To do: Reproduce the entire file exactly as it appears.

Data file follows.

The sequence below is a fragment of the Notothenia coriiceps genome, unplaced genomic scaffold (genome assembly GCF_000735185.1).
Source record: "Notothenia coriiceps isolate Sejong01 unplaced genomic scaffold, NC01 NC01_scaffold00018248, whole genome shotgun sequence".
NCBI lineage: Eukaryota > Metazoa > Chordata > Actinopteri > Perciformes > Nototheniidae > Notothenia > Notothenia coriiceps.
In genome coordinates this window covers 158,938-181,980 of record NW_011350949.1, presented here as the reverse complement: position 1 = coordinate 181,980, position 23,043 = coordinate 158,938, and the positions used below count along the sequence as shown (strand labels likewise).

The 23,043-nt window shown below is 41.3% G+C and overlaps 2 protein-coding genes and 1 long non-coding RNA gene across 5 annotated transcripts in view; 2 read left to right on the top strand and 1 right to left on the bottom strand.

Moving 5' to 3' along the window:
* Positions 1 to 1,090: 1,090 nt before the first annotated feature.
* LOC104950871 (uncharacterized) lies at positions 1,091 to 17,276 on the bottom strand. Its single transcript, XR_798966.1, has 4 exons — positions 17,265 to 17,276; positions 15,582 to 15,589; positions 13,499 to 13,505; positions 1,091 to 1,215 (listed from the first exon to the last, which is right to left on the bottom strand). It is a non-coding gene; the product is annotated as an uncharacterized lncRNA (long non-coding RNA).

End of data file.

The sequence below is a fragment of the Notothenia coriiceps genome, unplaced genomic scaffold (genome assembly GCF_000735185.1).
Source record: "Notothenia coriiceps isolate Sejong01 unplaced genomic scaffold, NC01 NC01_scaffold00018248, whole genome shotgun sequence".
NCBI lineage: Eukaryota > Metazoa > Chordata > Actinopteri > Perciformes > Nototheniidae > Notothenia > Notothenia coriiceps.
In genome coordinates this window covers 158,938-181,980 of record NW_011350949.1, presented here as the reverse complement: position 1 = coordinate 181,980, position 23,043 = coordinate 158,938, and the positions used below count along the sequence as shown (strand labels likewise).

The 23,043-nt window shown below is 41.3% G+C and overlaps 2 protein-coding genes and 1 long non-coding RNA gene across 5 annotated transcripts in view; 2 read left to right on the top strand and 1 right to left on the bottom strand.

Moving 5' to 3' along the window:
* Positions 1 to 1,090: 1,090 nt before the first annotated feature.
* LOC104950871 (uncharacterized) lies at positions 1,091 to 17,276 on the bottom strand. Its single transcript, XR_798966.1, has 4 exons — positions 17,265 to 17,276; positions 15,582 to 15,589; positions 13,499 to 13,505; positions 1,091 to 1,215 (listed from the first exon to the last, which is right to left on the bottom strand). It is a non-coding gene; the product is annotated as an uncharacterized lncRNA (long non-coding RNA).